The Author Hotline
being developed by CW4K, or Creative Writing 4 Kids. They are the company behind a website that enables children to create and publish their own stories online. In its first year it has signed up over 2000 members and has been enthusiastically received by children, parents and teachers. In fact the response has been so encouraging that they are planning a huge expansion of its services. Embedding The Author Hotline into the site is part of that expansion...
For more information on CW4K CLICK HERE
Q: What did you want to be when you were a child?
To start with just BIGGER, because for years I was the smallest boy in the class. I also wanted to be some kind of artist. Eventually I went to art college and became a graphic designer.
Q: Which three words describe you best?
Anyone for tea?
Q: When did you last have a really good laugh?
Last night watching the Simpsons with my son, Sam.
Q: What is your most treasured possession?
The watch my grandmother gave me for my 21st birthday. Despite countless visits to the watch repairers it's never worked very well, but I won't ever replace it.
Q: What do you do as a hobby?
I limp around a tennis court.
Q: What strange habits do you have?
I fold my pizzas in half before I eat them, which keeps the toppings hot for longer. I don't understand why everybody doesn't do it.
Q: What’s your favourite food?
That's easy. Bangers and mash with mushroom and onion gravy.
Q: If you could meet one person, dead or alive, who would it be?
My grandfather Samuel, who died when I was eight. I remember he used to wear a three-piece suit even when he was gardening.
Q: What is the best advice anyone has ever given you?
Don't give up.
Q: What would you most like to change about yourself?
I would like to have a better memory. And a little more hair.
Q: What is your favourite word?
'Slugbucket', which is the name of the first character I created. The picture book in which he appeared was never published, but fifteen years later I dusted him off and put him in 'Shipley Manor', so readers finally got to meet him. 'Codswallop' comes a close second.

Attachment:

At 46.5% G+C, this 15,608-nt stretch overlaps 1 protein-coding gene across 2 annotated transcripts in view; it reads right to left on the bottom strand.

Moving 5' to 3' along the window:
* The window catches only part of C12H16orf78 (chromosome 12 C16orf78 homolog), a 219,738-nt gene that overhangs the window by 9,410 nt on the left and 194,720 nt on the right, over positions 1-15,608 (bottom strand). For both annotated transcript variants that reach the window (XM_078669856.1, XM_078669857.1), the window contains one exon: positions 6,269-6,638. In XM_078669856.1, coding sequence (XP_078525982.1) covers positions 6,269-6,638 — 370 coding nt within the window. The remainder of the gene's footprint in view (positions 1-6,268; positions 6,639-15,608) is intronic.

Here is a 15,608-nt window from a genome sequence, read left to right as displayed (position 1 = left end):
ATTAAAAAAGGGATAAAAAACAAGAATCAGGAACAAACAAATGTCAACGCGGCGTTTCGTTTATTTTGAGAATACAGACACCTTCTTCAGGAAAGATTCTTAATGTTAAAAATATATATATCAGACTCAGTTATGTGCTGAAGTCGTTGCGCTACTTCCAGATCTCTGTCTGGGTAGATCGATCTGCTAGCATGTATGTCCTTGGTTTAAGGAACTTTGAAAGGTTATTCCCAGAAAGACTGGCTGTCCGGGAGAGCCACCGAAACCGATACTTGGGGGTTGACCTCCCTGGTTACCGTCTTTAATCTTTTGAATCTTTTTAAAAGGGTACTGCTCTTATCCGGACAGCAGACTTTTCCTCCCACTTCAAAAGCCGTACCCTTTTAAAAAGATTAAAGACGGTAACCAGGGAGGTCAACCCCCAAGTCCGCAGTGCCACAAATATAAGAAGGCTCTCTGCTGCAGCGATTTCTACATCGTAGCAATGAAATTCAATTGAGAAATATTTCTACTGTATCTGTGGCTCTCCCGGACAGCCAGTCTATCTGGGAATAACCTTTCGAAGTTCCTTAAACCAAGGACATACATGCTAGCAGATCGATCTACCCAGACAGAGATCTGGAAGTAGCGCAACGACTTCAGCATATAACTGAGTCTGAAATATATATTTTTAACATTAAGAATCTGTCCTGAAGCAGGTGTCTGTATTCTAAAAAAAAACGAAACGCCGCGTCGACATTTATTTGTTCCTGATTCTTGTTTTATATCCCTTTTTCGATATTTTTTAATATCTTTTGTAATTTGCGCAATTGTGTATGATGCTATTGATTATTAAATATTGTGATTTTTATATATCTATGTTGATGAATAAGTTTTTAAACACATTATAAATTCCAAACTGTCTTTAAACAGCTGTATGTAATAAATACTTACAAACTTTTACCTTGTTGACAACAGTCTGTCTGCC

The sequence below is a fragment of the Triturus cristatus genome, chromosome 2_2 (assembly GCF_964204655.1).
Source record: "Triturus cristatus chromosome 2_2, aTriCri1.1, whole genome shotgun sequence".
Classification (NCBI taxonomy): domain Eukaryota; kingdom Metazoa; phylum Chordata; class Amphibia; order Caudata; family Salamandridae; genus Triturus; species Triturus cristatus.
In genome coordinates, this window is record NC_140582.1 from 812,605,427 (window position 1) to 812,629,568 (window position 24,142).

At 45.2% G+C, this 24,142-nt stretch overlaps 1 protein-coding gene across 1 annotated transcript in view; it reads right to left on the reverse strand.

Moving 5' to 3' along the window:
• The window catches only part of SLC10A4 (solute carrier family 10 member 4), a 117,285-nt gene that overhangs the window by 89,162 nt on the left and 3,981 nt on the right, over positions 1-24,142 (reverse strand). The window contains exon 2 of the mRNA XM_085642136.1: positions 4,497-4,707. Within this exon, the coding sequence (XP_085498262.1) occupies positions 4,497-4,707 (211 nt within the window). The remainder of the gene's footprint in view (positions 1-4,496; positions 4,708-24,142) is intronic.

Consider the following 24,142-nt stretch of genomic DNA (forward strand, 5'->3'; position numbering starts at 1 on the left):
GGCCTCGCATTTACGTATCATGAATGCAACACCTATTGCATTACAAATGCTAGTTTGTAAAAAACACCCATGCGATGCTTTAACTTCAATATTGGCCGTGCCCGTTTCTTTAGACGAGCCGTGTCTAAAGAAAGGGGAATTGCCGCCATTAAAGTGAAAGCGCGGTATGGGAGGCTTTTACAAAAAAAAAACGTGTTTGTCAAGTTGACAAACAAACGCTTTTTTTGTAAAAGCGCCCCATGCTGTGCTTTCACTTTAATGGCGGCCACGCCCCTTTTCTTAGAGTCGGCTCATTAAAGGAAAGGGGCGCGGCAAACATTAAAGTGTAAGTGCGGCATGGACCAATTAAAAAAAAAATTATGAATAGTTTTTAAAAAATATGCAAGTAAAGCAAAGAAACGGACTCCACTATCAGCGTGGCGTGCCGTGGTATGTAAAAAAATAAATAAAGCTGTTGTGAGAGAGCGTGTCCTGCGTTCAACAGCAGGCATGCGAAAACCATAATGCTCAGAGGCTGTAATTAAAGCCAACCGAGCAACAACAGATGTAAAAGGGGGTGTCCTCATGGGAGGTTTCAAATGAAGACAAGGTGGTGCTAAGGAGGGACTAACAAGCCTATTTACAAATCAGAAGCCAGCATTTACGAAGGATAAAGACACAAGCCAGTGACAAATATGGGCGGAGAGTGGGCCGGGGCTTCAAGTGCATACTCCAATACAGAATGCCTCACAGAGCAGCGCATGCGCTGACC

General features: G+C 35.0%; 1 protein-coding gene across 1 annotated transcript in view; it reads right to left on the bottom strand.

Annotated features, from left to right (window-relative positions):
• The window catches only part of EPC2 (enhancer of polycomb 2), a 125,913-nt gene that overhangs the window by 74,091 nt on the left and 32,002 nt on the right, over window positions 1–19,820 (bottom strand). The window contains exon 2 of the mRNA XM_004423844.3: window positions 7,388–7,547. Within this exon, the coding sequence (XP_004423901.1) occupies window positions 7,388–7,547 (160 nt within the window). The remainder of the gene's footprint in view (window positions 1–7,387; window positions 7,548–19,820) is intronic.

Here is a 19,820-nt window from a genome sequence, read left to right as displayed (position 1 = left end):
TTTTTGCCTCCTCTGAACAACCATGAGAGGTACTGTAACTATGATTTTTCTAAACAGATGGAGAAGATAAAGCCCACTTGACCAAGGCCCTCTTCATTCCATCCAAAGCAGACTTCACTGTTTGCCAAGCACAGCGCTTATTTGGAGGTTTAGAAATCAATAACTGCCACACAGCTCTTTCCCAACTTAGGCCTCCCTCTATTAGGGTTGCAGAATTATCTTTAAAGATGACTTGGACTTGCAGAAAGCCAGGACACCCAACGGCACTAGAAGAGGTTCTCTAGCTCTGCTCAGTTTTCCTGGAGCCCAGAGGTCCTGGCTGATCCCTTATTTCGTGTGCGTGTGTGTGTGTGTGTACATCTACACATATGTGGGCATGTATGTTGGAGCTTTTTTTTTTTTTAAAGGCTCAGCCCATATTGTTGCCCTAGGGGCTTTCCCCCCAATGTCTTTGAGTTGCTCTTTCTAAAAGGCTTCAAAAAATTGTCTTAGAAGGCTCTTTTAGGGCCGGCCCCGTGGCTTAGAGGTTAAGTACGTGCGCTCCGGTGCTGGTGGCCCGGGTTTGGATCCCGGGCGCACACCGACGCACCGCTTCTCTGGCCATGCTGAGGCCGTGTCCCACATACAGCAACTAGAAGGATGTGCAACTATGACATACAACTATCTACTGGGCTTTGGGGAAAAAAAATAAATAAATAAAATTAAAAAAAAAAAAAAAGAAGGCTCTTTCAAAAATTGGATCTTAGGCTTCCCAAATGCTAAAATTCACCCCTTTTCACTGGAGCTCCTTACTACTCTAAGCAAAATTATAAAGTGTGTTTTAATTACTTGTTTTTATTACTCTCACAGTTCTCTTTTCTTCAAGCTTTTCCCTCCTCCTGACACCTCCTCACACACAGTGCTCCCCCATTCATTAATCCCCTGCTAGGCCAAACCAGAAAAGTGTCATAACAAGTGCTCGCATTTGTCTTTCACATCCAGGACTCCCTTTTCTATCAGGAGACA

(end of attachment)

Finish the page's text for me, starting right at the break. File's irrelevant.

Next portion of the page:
Q: What profession other than yours would you like to attempt?
Writing IS the other profession I'm attempting, but if my spare time wasn't fully occupied with that I'd like to be a saxophonist or a pilot.
Q: Do you feel younger or older than your current age?
It changes depending on the time of day. When I wake up in the morning I feel at least 106, but by teatime I usually feel quite young and spritely.
Q: What makes you cringe?
Q: What do you day dream about?
Being able to write full-time, somewhere quiet with a view of the sea.
Q: What quality do you most admire in a person?
Q: What has life taught you?
Make the most of everything it offers you, or that's within your grasp, and don't spend too much time watching television.
Q: What were you like at school?
At junior school I was well-behaved and hard-working and happy. At secondary school I was badly-behaved and bone-idle and UNhappy.
Q: What is the most interesting place you have ever visited?
The sky over London, looking down on the city from inside a helicopter before the London Eye was built. The pilot was told off for taking us too close to the Houses of Parliament.
Q: Which of your own characters do you most identify with?
Tom. He's like me, only much braver.
Q: How long have you been a writer?
Five years - since I began writing my first book.
Q: Was there a specific moment in your life when you decide to become a writer?
Not exactly. But there was a specific moment when I knew that I might be able to write a novel.
Q: Where do you do your writing?
My three books were written in an office set in the grounds of a beautiful country club, which also provided the inspiration for the stories. Since then I've worked from home, which I'm finding much harder.
Q: What was your favourite book as a child?
The Waterbabies by Charles Kingsley. I've never forgotten Mrs. Do-as-you-would-be-done-by.
Q: What book do you wish you had written?
Holes by Louis Sachar.
Q: What advice would you give to aspiring authors?
Live life to the full so that you're never short of things to write about. And, of course, always have a good book in your pocket.
Q: What do you do to combat “writers’ block”?
Sometimes I might do a drawing of whatever it is I'm stuck on, to look at it in a completely different way.
Q: Where do you get your greatest ideas from?
Making connections between things. So, for example, if I'm sitting on a picnic rug and a bird swoops down and lands on it I might get the idea for a Flying Carpet. Someone's already thought of that of course, but you get the idea.
Q: What are the best and worst things about being an author?
For me, the best thing is that it allows me to share my thoughts and ideas with lots of other people. The worst is that it doesn't yet pay the mortgage.
Faber & Faber
The Flying Fizzler
Faber & Faber
Rise of the Rattler
Faber & Faber